He was honoured with a star on the Hollywood Walk of Fame in 1982, was inducted into the Baseball Hall of Fame the following year, and in 2001 the stadium’s press box was named in his honour. In 2016, he had a street named in his honour that led to the main entrance of Dodger Stadium.
President Barack Obama awarded him the Presidential Medal of Freedom in the same year.
Before retiring, Scully, a devout Catholic who went to service on Sundays before going to the ballpark, remarked, “God has been so good to me to allow me to do what I’m doing.” “A childhood dream that came to pass and then giving me 67 years to enjoy every minute of it. That’s a pretty large Thanksgiving day for me.”
Scully was the voice of the Dodgers in addition to announcing play-by-play for NFL and PGA Tour events, 25 World Series, and 12 All-Star Games. From 1983 until 1989, he served as NBC’s top baseball announcer.
Scully was also given the Commissioner’s Historic Achievement Award in 2014, which honours contributions and accomplishments with historical significance. He joined Rachel Robinson as the only non-players to ever receive the honour.
Scully was a very private man despite being one of the most popular broadcasters in the country. He would vanish once the baseball season was over. He hardly ever appeared on chat shows about sports or in person. He liked to be around his family the most.
His first spouse, Joan, passed away from an unintentional medication overdose in 1972. Three small children were left under his care. Two years later, while working as the Los Angeles Rams’ secretary, he met Sandra, who would ultimately become his second wife. She was previously married and had two young children; together, their families formed what Scully once referred to as “my own Brady Bunch.”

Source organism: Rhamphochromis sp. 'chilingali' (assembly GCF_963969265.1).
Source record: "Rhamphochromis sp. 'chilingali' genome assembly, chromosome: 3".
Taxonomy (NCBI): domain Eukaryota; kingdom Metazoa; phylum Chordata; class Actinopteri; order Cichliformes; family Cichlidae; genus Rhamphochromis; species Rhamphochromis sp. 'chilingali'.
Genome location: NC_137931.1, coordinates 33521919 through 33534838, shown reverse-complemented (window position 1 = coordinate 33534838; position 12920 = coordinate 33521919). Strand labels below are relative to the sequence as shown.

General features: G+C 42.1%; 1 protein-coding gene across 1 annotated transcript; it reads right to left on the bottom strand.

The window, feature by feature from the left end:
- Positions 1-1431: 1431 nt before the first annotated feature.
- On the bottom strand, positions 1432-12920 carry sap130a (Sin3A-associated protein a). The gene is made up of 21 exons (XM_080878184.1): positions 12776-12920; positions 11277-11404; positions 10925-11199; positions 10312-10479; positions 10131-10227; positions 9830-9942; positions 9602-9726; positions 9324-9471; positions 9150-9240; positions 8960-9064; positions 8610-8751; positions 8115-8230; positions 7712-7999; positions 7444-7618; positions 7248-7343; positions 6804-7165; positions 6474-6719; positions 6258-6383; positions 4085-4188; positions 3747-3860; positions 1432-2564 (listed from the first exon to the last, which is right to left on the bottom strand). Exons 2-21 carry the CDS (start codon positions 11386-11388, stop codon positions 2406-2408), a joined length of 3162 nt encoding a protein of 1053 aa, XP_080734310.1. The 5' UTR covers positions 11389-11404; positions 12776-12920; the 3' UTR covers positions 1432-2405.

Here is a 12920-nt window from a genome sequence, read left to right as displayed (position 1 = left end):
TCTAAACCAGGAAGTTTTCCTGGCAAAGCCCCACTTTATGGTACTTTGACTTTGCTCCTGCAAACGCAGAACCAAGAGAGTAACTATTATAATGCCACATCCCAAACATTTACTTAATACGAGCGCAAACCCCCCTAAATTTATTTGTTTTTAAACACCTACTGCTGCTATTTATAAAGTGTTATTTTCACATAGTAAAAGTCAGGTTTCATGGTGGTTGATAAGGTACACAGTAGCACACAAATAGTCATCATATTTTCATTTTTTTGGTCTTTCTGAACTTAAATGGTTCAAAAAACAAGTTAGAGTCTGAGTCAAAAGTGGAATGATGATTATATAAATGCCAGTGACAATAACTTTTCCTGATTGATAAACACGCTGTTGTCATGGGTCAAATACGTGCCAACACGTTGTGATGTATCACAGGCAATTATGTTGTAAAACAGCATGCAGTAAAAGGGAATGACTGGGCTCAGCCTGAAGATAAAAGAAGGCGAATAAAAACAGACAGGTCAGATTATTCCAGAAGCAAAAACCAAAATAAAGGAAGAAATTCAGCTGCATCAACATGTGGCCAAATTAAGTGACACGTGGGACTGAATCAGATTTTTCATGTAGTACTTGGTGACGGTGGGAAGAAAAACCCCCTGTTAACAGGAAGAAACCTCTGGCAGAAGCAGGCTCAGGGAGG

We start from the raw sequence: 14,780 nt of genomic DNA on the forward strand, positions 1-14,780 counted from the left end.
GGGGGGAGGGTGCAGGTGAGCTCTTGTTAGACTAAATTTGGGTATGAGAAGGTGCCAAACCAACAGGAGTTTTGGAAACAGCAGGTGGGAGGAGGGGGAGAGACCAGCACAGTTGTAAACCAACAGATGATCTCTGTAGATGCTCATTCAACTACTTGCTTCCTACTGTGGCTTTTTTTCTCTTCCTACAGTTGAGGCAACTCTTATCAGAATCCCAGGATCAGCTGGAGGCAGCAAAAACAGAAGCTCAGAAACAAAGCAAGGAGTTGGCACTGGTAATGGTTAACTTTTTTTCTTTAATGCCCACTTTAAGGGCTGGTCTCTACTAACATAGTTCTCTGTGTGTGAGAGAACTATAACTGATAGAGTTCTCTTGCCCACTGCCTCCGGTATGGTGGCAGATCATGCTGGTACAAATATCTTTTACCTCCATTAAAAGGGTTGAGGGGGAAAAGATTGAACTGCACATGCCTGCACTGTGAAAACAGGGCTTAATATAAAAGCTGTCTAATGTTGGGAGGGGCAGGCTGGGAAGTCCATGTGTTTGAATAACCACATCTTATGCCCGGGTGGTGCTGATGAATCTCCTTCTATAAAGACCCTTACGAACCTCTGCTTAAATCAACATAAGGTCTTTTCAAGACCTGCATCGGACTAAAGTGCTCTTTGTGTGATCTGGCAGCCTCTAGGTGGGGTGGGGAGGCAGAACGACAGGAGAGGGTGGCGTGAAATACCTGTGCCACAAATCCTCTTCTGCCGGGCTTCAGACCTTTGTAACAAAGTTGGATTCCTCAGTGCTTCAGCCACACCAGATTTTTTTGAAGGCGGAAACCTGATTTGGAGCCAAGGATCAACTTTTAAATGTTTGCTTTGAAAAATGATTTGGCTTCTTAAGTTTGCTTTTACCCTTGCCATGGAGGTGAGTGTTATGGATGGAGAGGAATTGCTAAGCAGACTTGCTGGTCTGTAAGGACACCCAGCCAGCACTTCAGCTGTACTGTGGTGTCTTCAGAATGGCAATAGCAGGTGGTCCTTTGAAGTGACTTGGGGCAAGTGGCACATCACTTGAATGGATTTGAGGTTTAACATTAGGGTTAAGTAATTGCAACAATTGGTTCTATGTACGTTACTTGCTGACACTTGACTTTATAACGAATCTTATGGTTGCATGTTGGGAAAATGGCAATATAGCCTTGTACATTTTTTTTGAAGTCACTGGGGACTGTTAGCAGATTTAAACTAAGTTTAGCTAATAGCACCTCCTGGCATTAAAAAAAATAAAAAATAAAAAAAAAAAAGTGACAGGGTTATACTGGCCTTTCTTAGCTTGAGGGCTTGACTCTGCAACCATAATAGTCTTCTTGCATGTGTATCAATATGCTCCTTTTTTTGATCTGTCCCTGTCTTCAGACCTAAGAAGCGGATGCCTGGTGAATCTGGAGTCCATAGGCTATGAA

He stated to have come to the realisation that time was the most valuable resource in the world and that he wanted to use his time to spend with those he loved. Scully managed to stop smoking with the support of his family in the early 1960s. Scully put a picture of his family in the shirt pocket where he kept a pack of cigarettes. He took out the picture whenever he felt the need to smoke to serve as a reminder of his decision to give up. After eight months, Scully quit smoking forever.
Scully made a small number of appearances at Dodger Stadium after his retirement in 2016, and his endearing voice could occasionally be heard narrating a video that was shown during games. He was mostly satisfied to remain nearby his house.
In 2016, he stated, “I just want to be remembered as a good man, an honest man, and one who lived up to his own beliefs.”
Scully auctioned off years’ worth of his own stuff in 2020, raising more than $2 million. It was given in part to UCLA for ALS research.
He was predeceased by Sandra, his second wife. She passed away at the age of 76 in 2021 due to ALS complications. Together, the two had a daughter named Catherine throughout their 47 years of marriage.
Kelly, Erin, Todd, and Kevin are Scully’s additional kids. In 1994, a boy named Michael perished in a helicopter mishap.